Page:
Adam’s plastic waste collecting boat inspired by ocean rubbish problem
Thursday 09 August 2018
A student who was horrified by the amount of waste plastic he saw floating in the sea while diving has been inspired to design a boat that collects rubbish from the oceans.
Adam MacKerron was diving off the coast of Thailand last summer when he witnessed the shocking 'sea of plastic'.
It prompted the Coventry University transport design student to come up with an idea for his final year project that could help address the problem.
He designed an 86m long luxury boat that would be able to collect plastic floating in the seas.
It does this by mimicking the jaw-splitting techniques of a blue whale.
The creatures have separate right and left lower jaw bones which means they can expand their mouths to collect a vast volume of water.
Similarly, the front parts of Adam's boat open up so that it can collect more waste.
Pieces of plastic rubbish are compressed and vacuum packed at the rear of the ship.
They are then trailed in the wake of the boat until it reaches land or geotagged and collected by nearby fishermen.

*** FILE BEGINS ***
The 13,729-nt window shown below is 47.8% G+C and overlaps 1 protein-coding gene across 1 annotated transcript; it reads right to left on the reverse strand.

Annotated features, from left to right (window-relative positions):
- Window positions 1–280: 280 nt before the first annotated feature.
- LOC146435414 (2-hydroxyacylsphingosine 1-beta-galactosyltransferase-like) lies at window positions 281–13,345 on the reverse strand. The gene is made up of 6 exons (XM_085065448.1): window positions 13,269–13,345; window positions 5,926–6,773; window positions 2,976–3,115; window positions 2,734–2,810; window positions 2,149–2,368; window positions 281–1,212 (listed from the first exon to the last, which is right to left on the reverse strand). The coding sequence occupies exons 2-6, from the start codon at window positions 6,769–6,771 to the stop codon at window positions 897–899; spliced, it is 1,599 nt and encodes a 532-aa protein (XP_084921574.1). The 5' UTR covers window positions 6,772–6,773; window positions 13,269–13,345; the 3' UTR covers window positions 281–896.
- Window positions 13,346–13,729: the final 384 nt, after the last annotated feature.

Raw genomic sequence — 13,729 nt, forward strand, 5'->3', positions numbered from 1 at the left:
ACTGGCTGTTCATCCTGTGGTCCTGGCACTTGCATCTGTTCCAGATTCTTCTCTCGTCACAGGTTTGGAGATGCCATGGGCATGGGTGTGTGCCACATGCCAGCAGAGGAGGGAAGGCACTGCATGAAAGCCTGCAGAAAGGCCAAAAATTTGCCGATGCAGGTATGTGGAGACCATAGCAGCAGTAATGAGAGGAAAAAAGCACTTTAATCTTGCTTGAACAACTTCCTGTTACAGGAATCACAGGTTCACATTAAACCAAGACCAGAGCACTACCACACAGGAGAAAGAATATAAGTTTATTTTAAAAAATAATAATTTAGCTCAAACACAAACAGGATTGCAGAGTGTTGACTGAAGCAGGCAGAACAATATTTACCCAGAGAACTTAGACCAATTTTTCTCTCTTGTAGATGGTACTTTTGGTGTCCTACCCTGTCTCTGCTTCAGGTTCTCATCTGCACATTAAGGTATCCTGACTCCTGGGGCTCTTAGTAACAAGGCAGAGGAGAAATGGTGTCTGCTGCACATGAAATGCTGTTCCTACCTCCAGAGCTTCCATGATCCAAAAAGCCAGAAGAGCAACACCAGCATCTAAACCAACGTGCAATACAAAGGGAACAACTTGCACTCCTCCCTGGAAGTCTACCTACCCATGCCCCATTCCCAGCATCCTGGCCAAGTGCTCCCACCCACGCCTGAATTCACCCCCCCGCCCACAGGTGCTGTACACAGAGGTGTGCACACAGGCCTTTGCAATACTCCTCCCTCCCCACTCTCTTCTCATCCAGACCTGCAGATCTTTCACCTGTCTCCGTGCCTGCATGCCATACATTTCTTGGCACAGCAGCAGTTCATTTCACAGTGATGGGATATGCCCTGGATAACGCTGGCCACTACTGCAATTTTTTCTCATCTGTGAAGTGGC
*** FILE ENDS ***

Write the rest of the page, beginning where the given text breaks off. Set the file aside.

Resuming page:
Adam's idea is that fishermen can then trade in the plastic as a source of income to help compensate for the depleting population of fish.
The boat features luxury accommodation with unspoilt views of the ocean, entertainment and relaxation areas and a leisure suite, that Adam hopes would be attract wealthy and environmentally-conscious tourists.
Adam's 1:100 scale model was created with support and sponsorship of Envisage group.
It was exhibited during Coventry University's end-of-year degree shows, where it won the Most Innovative Design prize.
Adam, of High Wycombe, was also presented with a Steve Only Memorial Certificate of Commendation award, which was given out by Warwick-based engineering company Contechs.
His project also went on show at the prestigious New Designers exhibition in London in July.
He has been in conversation with ocean campaign groups and companies about the next steps for his project and hopes one day his design will become a reality.
Adam, 23, said:
It was really alarming to see first-hand the impact that plastic waste is having on the oceans. After Blue Planet II plastic waste is something everyone is talking about, but I've seen how it is ruining the oceans for myself. It really made me think about what I could design that could make a difference.
A lot of people take part in litter collections on beaches, but I wanted to glamourise the concept of reducing plastic waste and encourage more people to do their bit.
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